Governor Rick Scott urged Southwest Florida residents to heed mandatory evacuation orders after being briefed at the Lee County Emergency Operations Center on Friday. Scott emphasized the deadliness of Hurricane Irma and the need for citizens to seek shelter.
“Based on what we now know, the majority of Florida will have major hurricane impacts with deadly storm surge and life-threatening winds,” said Scott. “Here in Lee County and Southwest Florida there is a danger of life-threatening storm surge impacts over the next 36 hours. The threat of significant storm surge flooding across the southwest coast of Florida has increased, 6 to 12 feet above ground.”
Lee and Collier Counties have expanded mandatory evacuation zones to include all of the barrier islands, much of Cape Coral, and most areas west or south of U.S 41.
Those who intend to leave the area completely should do so immediately. The governor said that if residents have not left by midnight, they should not get on the road and should instead seek shelter. Scott also urged those who are in evacuation zones to value safety over property or convenience.
“Possessions can be replaced, your life and your family can not,” Scott said. “Evacuations are not convenient, they are meant to keep you safe.”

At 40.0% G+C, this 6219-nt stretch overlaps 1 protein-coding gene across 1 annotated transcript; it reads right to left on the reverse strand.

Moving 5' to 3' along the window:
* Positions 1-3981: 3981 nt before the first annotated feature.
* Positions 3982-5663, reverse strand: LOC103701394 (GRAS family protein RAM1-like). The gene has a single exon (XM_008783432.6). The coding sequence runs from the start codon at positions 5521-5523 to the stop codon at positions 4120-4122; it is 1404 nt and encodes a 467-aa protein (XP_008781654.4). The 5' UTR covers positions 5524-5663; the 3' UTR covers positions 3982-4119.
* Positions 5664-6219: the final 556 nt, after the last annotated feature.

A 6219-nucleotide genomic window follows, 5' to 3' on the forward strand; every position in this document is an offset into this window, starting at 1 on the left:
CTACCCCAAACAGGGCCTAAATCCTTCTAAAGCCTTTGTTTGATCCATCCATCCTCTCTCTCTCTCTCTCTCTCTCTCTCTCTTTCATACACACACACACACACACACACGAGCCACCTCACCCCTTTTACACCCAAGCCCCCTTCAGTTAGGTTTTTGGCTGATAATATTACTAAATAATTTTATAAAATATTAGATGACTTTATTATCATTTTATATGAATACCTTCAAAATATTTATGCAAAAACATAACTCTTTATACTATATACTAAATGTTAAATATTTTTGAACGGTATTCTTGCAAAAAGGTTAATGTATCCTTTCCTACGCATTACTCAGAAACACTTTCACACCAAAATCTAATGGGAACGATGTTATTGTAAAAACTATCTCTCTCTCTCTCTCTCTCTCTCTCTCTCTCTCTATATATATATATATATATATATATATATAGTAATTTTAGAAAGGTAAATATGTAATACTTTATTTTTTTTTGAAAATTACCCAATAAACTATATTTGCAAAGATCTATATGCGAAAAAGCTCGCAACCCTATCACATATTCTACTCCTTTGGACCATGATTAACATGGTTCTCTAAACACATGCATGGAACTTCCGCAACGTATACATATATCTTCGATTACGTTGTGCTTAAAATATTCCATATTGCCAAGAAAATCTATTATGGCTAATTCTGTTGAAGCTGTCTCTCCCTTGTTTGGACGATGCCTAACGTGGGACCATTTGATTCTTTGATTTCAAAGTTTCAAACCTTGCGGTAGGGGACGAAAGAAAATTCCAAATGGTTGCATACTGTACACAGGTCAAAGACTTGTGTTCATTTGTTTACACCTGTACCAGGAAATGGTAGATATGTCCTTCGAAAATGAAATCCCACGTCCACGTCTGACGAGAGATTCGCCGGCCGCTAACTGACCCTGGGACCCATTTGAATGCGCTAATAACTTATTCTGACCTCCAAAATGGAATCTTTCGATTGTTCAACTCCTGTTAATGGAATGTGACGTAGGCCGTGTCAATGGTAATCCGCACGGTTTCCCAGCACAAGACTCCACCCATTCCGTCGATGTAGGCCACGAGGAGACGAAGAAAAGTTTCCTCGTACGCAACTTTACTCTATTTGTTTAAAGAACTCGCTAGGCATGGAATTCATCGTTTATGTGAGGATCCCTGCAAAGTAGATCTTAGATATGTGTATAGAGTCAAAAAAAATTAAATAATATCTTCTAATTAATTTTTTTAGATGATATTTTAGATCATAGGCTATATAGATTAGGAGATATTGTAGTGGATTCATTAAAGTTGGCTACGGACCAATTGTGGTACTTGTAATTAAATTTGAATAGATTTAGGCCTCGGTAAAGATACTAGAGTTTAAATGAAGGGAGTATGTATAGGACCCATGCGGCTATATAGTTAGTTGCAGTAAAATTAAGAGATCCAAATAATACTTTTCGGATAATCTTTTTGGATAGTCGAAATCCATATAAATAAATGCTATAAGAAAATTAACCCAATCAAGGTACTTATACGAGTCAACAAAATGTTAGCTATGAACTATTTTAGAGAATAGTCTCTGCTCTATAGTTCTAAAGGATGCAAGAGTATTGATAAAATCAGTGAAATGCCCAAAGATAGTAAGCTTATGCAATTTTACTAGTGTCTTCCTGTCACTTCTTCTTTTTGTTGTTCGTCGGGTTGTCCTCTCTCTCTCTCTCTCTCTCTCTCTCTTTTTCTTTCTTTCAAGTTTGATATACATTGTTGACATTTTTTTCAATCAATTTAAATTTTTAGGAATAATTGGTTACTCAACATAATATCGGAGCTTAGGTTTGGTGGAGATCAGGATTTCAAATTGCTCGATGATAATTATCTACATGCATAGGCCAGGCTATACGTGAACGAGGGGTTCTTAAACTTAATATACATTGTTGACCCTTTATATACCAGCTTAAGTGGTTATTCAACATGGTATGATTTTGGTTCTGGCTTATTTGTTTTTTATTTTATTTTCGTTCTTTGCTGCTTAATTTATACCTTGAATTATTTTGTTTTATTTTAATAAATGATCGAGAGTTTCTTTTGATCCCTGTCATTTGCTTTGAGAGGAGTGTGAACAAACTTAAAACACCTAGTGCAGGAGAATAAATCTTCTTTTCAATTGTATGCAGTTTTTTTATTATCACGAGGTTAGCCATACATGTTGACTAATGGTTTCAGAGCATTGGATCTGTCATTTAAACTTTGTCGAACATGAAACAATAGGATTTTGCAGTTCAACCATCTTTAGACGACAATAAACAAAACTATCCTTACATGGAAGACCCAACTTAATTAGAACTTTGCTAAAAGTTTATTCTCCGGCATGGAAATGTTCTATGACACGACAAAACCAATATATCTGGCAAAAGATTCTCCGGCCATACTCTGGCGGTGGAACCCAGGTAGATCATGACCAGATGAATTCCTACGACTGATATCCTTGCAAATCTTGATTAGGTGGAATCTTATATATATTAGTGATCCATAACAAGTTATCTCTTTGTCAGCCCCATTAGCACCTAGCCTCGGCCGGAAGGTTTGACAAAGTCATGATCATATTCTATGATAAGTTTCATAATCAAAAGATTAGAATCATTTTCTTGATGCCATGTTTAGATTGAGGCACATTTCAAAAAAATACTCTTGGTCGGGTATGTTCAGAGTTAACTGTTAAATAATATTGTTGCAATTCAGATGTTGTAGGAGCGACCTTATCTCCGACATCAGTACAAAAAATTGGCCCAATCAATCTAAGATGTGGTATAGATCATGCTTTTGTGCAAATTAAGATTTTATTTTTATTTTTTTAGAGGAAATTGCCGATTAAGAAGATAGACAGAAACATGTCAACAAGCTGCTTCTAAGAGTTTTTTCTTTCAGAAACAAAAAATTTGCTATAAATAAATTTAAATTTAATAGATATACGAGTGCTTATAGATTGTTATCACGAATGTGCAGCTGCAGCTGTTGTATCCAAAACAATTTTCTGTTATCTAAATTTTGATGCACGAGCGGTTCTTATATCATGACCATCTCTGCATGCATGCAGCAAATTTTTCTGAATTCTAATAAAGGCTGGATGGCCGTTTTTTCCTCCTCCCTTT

The state has authorized the use of shoulders from Wildwood (exit 329) to the Georgia line in order to ease congestion along the evacuation route. Real time traffic and evacuation route information are available at https://fl511.com . Those who are unable to evacuate due to traffic or any other reason can call the Florida Emergency Hotline at 1-800-342-3557 for assistance, but should do so immediately.
Fuel shortages have been reported at many gas stations along evacuation routes. According to Scott, law enforcement is escorting tanker trucks to stations so they can speed refueling. He encouraged gas stations to stay open as long as possible in order to allow residents to acquire the fuel they need to evacuate.
Lee County Sheriff Mike Scott said that his deputies are in place to deal with safety in the aftermath of the storm, but the unprecedented size of Irma means that law enforcement from other areas would likely be unable to immediately offer assistance.
“Because of the nature of this storm and the way it is expected to impact the entirety of the state versus a specific region, it has crippled… to an extent what we are typically able to do in terms of committing resources to other areas,” said Sheriff Scott.
The sheriff also addressed concerns about post-storm looting, saying that his department already planned to have a dedicated taskforce in the field to protect areas more likely to be targeted by looters.
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